European Tour

Paul Casey explains what changed his mind about playing in the Saudi International

February 02, 2021

Paul Casey comes into the Saudi Arabia International on a roll after winning his 15th career European Tour title over the weekend at the Omega Dubai Desert Classic.

Warren Little

Almost two years ago, Paul Casey famously made his feelings known. Speaking to the United Kingdom’s Independent newspaper, the four-time European Ryder Cup player was clear as to why he was not going to play in the European Tour’s Saudi International. Declaring his charitable links to UNICEF, Casey cited concern over Saudi Arabia’s record on human rights.

“It just didn’t sit well with me,” said Casey in March 2019. “I’ve not talked too much about it and I’m not sure I want to, but certainly signing a deal and being paid to be down there … I would be a hypocrite if I did that. Anybody who says sport isn’t political, that’s rubbish. Sport is very political. I’m glad I took a stance, more so if it highlights the issues within the region, especially next door in Yemen. I’ve seen the numbers. In Yemen, 22 million people are facing starvation, 11.5 million of them kids. I didn’t want anything I do to get in the way of a great organization like UNICEF.”

By November 2020, however, Casey’s view had changed, at least when it came to playing golf for money in Saudi Arabia, the 43-year-old Englishman who lives in Arizona now prepared to tee it up.

“This is not a decision I’ve taken lightly,” he said when committing to compete in the 2021 tournament. “I wasn’t comfortable going in the past, but I have always been open-minded and willing to learn. I believe sport has the power to affect change. I’ve listened to the Saudi’s commitment to this and their vision for the future. They have successfully hosted two professional ladies tournaments, which shows that Golf Saudi have big plans not only for professional golf, but more so for grassroots and the next generation.”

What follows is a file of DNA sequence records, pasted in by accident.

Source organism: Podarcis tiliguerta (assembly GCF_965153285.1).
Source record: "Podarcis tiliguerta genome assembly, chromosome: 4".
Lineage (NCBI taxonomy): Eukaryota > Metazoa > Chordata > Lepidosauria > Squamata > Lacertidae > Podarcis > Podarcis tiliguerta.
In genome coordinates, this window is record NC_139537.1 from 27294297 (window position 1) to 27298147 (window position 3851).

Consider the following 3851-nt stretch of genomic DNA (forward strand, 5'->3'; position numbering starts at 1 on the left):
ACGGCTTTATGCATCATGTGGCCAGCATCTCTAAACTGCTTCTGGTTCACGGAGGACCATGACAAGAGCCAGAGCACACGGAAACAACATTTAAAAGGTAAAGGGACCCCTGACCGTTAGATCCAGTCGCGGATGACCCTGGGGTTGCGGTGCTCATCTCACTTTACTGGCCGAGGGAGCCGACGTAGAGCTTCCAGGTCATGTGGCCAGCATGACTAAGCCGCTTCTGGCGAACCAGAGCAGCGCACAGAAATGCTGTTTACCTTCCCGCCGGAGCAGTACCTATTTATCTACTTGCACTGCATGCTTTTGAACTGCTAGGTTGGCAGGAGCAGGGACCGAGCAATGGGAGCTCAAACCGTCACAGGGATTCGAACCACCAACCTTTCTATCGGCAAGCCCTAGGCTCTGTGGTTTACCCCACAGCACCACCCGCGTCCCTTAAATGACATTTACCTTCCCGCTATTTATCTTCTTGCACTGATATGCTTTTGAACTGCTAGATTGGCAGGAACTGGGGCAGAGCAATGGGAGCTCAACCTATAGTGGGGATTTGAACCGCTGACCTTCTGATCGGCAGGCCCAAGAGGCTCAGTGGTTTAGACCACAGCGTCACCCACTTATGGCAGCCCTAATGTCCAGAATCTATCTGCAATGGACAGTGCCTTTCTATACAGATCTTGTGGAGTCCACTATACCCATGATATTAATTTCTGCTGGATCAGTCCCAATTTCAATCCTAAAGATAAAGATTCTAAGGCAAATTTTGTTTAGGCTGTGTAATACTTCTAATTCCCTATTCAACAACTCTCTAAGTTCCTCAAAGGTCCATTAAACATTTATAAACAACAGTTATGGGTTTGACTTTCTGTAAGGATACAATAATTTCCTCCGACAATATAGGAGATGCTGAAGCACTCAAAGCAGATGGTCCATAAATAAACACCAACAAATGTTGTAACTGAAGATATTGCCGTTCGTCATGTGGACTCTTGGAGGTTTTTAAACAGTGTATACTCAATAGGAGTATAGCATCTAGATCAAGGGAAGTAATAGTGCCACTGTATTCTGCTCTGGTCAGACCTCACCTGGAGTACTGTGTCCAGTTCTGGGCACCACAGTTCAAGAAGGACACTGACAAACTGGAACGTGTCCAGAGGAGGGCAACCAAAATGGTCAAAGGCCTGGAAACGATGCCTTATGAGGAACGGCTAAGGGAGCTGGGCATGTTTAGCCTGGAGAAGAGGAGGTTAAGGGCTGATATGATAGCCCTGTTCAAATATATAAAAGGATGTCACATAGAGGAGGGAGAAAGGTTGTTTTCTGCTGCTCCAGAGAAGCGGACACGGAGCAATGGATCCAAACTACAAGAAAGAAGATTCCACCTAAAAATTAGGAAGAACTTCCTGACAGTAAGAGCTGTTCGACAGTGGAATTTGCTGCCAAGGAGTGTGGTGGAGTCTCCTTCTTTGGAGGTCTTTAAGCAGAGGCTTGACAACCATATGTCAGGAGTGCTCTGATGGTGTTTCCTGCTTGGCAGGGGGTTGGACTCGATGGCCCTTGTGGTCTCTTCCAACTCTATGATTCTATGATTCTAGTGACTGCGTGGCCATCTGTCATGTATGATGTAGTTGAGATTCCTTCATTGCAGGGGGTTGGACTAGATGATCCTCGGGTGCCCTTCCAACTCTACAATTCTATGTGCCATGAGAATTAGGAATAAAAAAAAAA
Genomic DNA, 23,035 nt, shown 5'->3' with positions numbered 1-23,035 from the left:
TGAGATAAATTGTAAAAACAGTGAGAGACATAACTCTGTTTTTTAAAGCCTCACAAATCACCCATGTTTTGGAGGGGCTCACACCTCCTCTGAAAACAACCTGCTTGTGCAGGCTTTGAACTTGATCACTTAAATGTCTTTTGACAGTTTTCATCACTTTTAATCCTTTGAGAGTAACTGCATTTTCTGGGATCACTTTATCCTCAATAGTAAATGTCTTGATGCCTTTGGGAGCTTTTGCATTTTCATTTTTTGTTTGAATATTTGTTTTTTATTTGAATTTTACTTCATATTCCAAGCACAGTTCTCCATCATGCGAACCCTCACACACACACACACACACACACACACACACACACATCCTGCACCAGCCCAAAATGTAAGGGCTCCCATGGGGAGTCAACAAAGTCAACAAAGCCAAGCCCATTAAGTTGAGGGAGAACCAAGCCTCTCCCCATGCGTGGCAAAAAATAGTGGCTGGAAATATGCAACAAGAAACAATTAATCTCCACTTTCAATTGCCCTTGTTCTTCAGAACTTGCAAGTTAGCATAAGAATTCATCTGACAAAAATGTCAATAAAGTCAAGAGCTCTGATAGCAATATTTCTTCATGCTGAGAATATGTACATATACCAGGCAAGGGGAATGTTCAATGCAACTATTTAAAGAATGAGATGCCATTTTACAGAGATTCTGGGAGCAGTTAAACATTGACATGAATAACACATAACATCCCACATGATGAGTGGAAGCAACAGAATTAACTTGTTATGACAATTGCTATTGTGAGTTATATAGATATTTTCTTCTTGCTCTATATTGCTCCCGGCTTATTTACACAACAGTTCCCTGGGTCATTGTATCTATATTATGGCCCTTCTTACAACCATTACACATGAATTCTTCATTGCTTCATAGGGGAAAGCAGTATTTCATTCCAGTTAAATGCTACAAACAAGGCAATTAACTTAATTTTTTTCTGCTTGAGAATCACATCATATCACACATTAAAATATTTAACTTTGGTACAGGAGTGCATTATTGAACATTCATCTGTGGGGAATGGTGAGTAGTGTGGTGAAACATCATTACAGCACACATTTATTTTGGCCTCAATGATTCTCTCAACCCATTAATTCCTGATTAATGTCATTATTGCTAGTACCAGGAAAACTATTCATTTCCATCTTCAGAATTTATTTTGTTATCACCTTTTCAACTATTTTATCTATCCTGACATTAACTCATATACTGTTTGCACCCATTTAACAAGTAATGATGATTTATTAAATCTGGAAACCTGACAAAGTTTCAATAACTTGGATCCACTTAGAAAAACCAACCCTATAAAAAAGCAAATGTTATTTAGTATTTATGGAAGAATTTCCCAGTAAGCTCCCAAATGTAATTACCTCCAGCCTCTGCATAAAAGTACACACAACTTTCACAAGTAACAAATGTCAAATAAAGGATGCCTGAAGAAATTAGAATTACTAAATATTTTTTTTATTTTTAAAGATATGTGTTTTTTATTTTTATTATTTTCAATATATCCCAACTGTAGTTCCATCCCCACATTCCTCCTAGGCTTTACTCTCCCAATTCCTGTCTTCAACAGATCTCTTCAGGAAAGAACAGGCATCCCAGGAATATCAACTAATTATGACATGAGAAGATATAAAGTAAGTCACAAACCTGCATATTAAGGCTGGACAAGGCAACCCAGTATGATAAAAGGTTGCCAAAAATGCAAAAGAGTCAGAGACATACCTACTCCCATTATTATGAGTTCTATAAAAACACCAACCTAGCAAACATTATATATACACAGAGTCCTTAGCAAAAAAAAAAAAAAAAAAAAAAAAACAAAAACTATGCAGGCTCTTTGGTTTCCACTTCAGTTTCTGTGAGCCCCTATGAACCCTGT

Speaking from the media center at the Royal Greens Golf & Country Club, where this week he will take on a stacked field containing the likes of Dustin Johnson, Bryson DeChambeau, Phil Mickelson, Tony Finau, Sergio Garcia, Kevin Na, Shane Lowry, Lee Westwood, Tommy Fleetwood, Justin Rose, Danny Willett, Tyrrell Hatton, Ian Poulter, Patrick Reed, Henrik Stenson and defending champion Graeme McDowell, Casey doubled-down on his change in reasoning.

“A couple of years ago, was that I think I was a little bit torn,” he said on Tuesday, two days removed from winning the Omega Dubai Desert Classic. “I’m a father. I’ve got two kids. Because of my charitable ties with UNICEF, I felt that it was not right for me to play. But I’ve spent the last two years thinking about that a lot. I’ve learned an awful lot. I’ve read an awful lot. And one of the things that I was flat-out wrong on was that UNICEF is not a political organization. Their focus is purely on the vulnerability of children around the world. That’s my focus with my charitable views and endeavors.

“And so I was reminded that if you stay away, if you don’t engage, if you don’t talk, if you don’t visit, then you’re merely hardening positions,” Casey continued. “Engagement and inclusion is really what it’s all about. Things are not black and white. It’s very much a grey area. There’s not a country on the planet that meets every single rights of a child, not a single country on the planet. And so all you can hope for is that a country is on a path towards meeting as many of those as possible. This country is making progress. That’s all I can hope for. I felt that if my participation this year can assist in that process and if that can make a difference, then that’s something important. So I will hold my hand up and say that the position I had two years ago was probably not the right position to have. And so that is why I am here.”

Back on safer ground, Casey remained energized by what was his 15th European Tour victory last weekend in Dubai, not the first time he has started a season with something of a bang.

“Winning tees me up really beautifully for the season,” said the newly minted World No. 16. “I feel really excited about the year ahead. I’m thankful we’re playing golf, and while I've got that opportunity to play golf, I want to maximize it. I just want to crack on from here. I’m enjoying my golf. I’ve got nothing to lose and everything to gain. I’ll be trying to make 2021 a fantastic year.”